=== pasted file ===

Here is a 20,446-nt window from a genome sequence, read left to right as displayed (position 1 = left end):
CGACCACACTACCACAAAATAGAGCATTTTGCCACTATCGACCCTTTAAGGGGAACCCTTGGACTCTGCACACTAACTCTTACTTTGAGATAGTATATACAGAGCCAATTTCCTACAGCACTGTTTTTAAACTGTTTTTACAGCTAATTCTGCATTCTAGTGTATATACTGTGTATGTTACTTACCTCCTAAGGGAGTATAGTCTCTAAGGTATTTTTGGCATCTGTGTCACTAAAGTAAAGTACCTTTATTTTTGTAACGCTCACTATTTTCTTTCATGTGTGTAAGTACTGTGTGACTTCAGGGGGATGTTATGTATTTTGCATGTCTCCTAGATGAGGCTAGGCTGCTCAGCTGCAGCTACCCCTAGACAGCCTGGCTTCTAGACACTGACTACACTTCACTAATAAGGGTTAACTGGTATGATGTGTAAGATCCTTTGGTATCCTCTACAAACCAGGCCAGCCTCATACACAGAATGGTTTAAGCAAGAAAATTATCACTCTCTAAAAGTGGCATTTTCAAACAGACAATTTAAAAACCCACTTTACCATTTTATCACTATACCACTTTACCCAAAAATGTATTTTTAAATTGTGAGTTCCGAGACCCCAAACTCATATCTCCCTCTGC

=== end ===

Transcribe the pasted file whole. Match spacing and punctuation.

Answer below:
Here is a 20,446-nt window from a genome sequence, read left to right as displayed (position 1 = left end):
CGACCACACTACCACAAAATAGAGCATTTTGCCACTATCGACCCTTTAAGGGGAACCCTTGGACTCTGCACACTAACTCTTACTTTGAGATAGTATATACAGAGCCAATTTCCTACAGCACTGTTTTTAAACTGTTTTTACAGCTAATTCTGCATTCTAGTGTATATACTGTGTATGTTACTTACCTCCTAAGGGAGTATAGTCTCTAAGGTATTTTTGGCATCTGTGTCACTAAAGTAAAGTACCTTTATTTTTGTAACGCTCACTATTTTCTTTCATGTGTGTAAGTACTGTGTGACTTCAGGGGGATGTTATGTATTTTGCATGTCTCCTAGATGAGGCTAGGCTGCTCAGCTGCAGCTACCCCTAGACAGCCTGGCTTCTAGACACTGACTACACTTCACTAATAAGGGTTAACTGGTATGATGTGTAAGATCCTTTGGTATCCTCTACAAACCAGGCCAGCCTCATACACAGAATGGTTTAAGCAAGAAAATTATCACTCTCTAAAAGTGGCATTTTCAAACAGACAATTTAAAAACCCACTTTACCATTTTATCACTATACCACTTTACCCAAAAATGTATTTTTAAATTGTGAGTTCCGAGACCCCAAACTCATATCTCCCTCTGC